Bye Bye Boortz

Today’s Courier Herald Column, posted early today as a reminder that you can listen to Neal’s last show this morning here.

About the time this column is submitted for its daily deadline, Neal Boortz will be starting his final show on WSB radio and its syndicated affiliates.  A fixture of Georgia media for the past four decades, Boortz helped create the genre that is today’s talk radio format and has become an integral part of how many in our state follow politics and other matters of contemporary news.

Neal Boortz has been on the air in Atlanta since 1969, the year I was born.  To help put that into perspective, that was the first year Tommy Irvin served as Georgia’s Commissioner of Agriculture.  Irvin retired two years ago as Georgia’s longest serving Constitutional officer at the time.

Boortz has become an integral part of many Georgians’ mornings, and as someone whose father believed there was no need for that “FM stuff” while I was growing up, he was certainly part of our routine.  When you’ve listened to someone for over 40 years, he may as well be part of the family.  Often cranky and belligerent, he fit right in.

There was a time when talk radio was much less about ideological politics and much more of an outlet for people to express their own “man on the street” type of opinions.  Most of my memories of Boortz during the earlier years are of a man who knew how to play devil’s advocate better than any in his business or any other.

He seemed to do this for two reasons.  Delivering an unpopular opinion that went against the conventional wisdom of listeners was guaranteed to generate immediate and often entertaining responses from callers.  More importantly, many of his positions and his best stunts were designed to remind his audience of the importance for them to think.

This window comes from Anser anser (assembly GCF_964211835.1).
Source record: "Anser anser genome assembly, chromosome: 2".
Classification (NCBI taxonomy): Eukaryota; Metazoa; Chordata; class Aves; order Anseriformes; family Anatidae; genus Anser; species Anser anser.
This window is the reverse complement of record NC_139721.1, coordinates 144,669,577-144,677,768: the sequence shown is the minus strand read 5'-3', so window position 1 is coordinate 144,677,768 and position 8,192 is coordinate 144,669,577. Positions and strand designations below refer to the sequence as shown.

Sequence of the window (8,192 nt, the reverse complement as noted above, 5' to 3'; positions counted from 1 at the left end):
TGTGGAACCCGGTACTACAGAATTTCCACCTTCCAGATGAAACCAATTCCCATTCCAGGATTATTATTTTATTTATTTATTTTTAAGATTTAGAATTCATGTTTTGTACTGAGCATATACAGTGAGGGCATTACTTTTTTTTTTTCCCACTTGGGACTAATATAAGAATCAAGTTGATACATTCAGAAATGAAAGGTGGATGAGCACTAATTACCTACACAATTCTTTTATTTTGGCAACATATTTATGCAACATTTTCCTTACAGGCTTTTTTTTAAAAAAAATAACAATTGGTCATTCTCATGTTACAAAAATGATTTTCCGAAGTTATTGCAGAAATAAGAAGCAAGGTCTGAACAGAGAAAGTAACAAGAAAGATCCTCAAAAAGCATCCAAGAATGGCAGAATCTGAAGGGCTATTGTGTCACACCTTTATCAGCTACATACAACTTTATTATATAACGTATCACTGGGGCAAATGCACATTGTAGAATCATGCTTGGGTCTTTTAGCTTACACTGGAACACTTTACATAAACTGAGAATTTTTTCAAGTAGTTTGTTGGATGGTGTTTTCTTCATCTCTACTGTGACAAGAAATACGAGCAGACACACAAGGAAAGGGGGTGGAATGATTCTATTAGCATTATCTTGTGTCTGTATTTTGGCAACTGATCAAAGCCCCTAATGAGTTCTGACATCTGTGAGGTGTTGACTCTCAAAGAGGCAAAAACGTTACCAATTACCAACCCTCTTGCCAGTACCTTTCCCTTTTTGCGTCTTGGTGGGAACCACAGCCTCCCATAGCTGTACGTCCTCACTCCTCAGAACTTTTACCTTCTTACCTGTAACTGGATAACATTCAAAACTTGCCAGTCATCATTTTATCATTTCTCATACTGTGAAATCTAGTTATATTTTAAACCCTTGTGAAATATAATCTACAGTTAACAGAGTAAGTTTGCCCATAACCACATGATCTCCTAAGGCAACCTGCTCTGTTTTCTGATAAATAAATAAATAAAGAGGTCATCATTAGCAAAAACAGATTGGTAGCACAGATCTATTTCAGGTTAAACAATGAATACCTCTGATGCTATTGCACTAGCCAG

Today’s talk radio listeners are a little less tolerant of divergent viewpoints today, which is a loss for the medium.  Those who will follow Boortz will have to fight this general trend and remain creative to keep the format both fresh and relevant.  Pairing the shows with social media has been one of the approaches that seems to keep the audience involved in a format that relies more on the views of the hosts and less of those of callers.

Set to join a new generation of these hosts is the founder of my blog Peach Pundit, Erick Erickson.  He’s found success in Herman Cain’s timeslot and has been a regular guest host for Boortz as he’s wound down his show.  Cain, meanwhile, will begin Boortz’s regular timeslot on Monday morning.

Last Saturday evening Neal Boortz held a farewell event for his listeners at Atlanta’s Fox Theater.  Erickson and Cain joined others such as Sean Hannity and Jeff Foxworthy to roast Boortz into retirement in front of a few thousand fans.  Monica Kaufman Pearson – a legend of Atlanta’s TV news for over three decades herself – handled part of the event with a discussion with Belinda Skelton and Kristina Gonzalez, his two on air…handlers might be their best job description.  Though I’m sure they would scoff at the notion that Neal can be handled.

There was also a tribute to Royal Marshall, Neal’s longtime engineer and board operator who died suddenly of a heart condition two years ago.  Boortz confirmed to the audience that Royal’s untimely death did factor into his decision that it was time for him to move on as well.

Boortz has his detractors, as anyone who has held strong opinions and used them to provoke discussion for more than four decades would.  Some of them will be happy that today is his last day.  They’ll likely still be irritated on a semi-regular basis as Boortz pops up to support items such as the FairTax and other conservative issues near and dear to him.

But love him or hate him, Neal Boortz was here.  He made his mark, and became part of how many of us relate to the events of the day and our local and national politics.  He is an original.  Georgia media will forever be different after today.


  1. Noway says: